as our dependent variable. To keep things simple we will focus on transactions from 2016 only.

To do an OLS regression in R, we can use the base R function `lm()`

. We need to specify two important parts: the dataset we want to use and a regression formula. The formula takes the following form: `dep_var ~ indep_var`

. So to regress floor area on resale price:

```
2016 <- filter(sales, month > "2015-12-01" & month < "2017-01-01")
sales_ lm(resale_price ~ floor_area_sqm, sales_2016) ols <-
```

We have now stored our model results in the `ols`

variable. To inspect the model results, we can use the `glance`

and `tidy`

functions from the `broom`

package.

`glance(ols) # glance returns goodness of fit measures`

```
## # A tibble: 1 x 12
## r.squared adj.r.squared sigma statistic p.value df logLik AIC BIC
## <dbl> <dbl> <dbl> <dbl> <dbl> <dbl> <dbl> <dbl> <dbl>
## 1 0.425 0.425 1.05e5 14323. 0 1 -2.52e5 5.03e5 5.03e5
## # … with 3 more variables: deviance <dbl>, df.residual <int>, nobs <int>
```

Can your interpret the r squared of your model? The sigma is another term for the standard error of the estimate or root mean square error. Can you use Burt et al. Chapter 4 to interpret this coefficient?

`tidy(ols) # tidy returns information about the regression coefficients`

```
## # A tibble: 2 x 5
## term estimate std.error statistic p.value
## <chr> <dbl> <dbl> <dbl> <dbl>
## 1 (Intercept) 73681. 3143. 23.4 7.86e-120
## 2 floor_area_sqm 3754. 31.4 120. 0.
```

Can you interpret the coefficient for floor area?

We can add information on the model fit and its residuals to the original tibble by using `augment`

.

```
augment(ols, data = sales_2016)
sales_ols <- sales_ols
```

```
## # A tibble: 19,373 x 17
## month town flat_type block street_name storey_range floor_area_sqm
## <date> <chr> <fct> <chr> <chr> <fct> <dbl>
## 1 2016-01-01 ANG … 2 ROOM 406 ANG MO KIO… 07 TO 09 44
## 2 2016-01-01 ANG … 2 ROOM 116 ANG MO KIO… 01 TO 03 44
## 3 2016-01-01 ANG … 3 ROOM 170 ANG MO KIO… 01 TO 03 60
## 4 2016-01-01 ANG … 3 ROOM 560 ANG MO KIO… 01 TO 03 67
## 5 2016-01-01 ANG … 3 ROOM 258 ANG MO KIO… 01 TO 03 73
## 6 2016-01-01 ANG … 3 ROOM 639 ANG MO KIO… 01 TO 03 68
## 7 2016-01-01 ANG … 3 ROOM 538 ANG MO KIO… 04 TO 06 68
## 8 2016-01-01 ANG … 3 ROOM 419 ANG MO KIO… 01 TO 03 74
## 9 2016-01-01 ANG … 3 ROOM 435 ANG MO KIO… 10 TO 12 67
## 10 2016-01-01 ANG … 3 ROOM 180 ANG MO KIO… 04 TO 06 68
## # … with 19,363 more rows, and 10 more variables: flat_model <fct>,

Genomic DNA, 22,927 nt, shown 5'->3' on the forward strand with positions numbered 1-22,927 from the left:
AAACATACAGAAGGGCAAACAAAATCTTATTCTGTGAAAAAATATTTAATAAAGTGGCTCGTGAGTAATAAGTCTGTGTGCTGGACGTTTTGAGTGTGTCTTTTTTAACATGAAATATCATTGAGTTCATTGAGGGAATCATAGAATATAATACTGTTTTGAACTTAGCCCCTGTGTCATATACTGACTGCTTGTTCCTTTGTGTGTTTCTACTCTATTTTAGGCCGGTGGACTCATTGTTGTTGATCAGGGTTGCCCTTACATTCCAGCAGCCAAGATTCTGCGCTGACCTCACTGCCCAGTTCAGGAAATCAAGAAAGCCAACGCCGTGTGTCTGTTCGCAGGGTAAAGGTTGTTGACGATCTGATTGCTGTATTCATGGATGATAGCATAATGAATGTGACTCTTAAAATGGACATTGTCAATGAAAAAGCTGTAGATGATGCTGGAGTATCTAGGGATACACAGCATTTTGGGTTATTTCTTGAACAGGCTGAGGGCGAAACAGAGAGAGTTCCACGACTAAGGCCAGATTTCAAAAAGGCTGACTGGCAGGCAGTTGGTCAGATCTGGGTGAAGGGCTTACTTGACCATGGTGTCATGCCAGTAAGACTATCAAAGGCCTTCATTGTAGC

## # lease_commence_date <dbl>, remaining_lease <dbl>, resale_price <dbl>,
## # .fitted <dbl>, .resid <dbl>, .std.resid <dbl>, .hat <dbl>, .sigma <dbl>,
## # .cooksd <dbl>
```

We can now use this information to visualize our model results in more details - specifically by looking at the residuals of our model. We know that these residuals ideally do not exhibit any systematic patterns. For example, the histogram of the residuals should be roughly normally distributed.

```
%>%
sales_ols ggplot(aes(x = .resid)) +
geom_histogram(bins = 50)
```

Is the histogram of residuals normally distributed? If not, what could be a potential reason? How do you interpret this histogram? We will discuss a few reasons for this phenomenon in class. Some of these issues can be caused by *non-linearity* in the relationship between some of our variables. In that case, we can alleviate the situation by transforming either the independent or dependent variable (check out Chapter 13 in Burt et al. if you’re interested). In this case, the ‘strange’ pattern might very well be caused by additional variables that have an effect on the resale price. You can include additional variables in your regression analysis like so `dep_var ~ indep_var1 + indep_var2 + indep_var3`

. In this Block’s assignment you will experiment with the inclusion of different variables to understand the dynamics of HDB property prices in Singapore.

## 5.5 Assignment (Thursday, February 27th, 23:59)

For your second assignment, you will conduct an exploration of the effect of different variables on resale transactions in Singapore. You will have to integrate at least the following:

### 5.5.1 Hypothesis testing

In Chapter 3, we saw that the price of a flat can be quite different depending on what storey the flat is located on. We want to investigate the following research question: “*Is the average price of 3 room flats on storey 04-06 significantly different from 3 room flats on storey 07-09?*”. To do so, we will use all transactions for 3 room flats in storeys 04-06 or 07-09 in our dataset.

- State your null hypothesis and your alternative hypothesis.
- Construct the null distribution.
- Find and visualise the p-value.
- Construct and visualise the confidence interval of the sample difference in means and discuss its relation with the p-value.
**BONUS:**Plot the difference in means for successive groups of flats per storey, i.e., obtain the difference in means for 04-06 to 01-03, then 07-09 to 04-06, then 12-10 to 07-09 etc. What do you observe? When does the price difference stop being significant? (if ever?)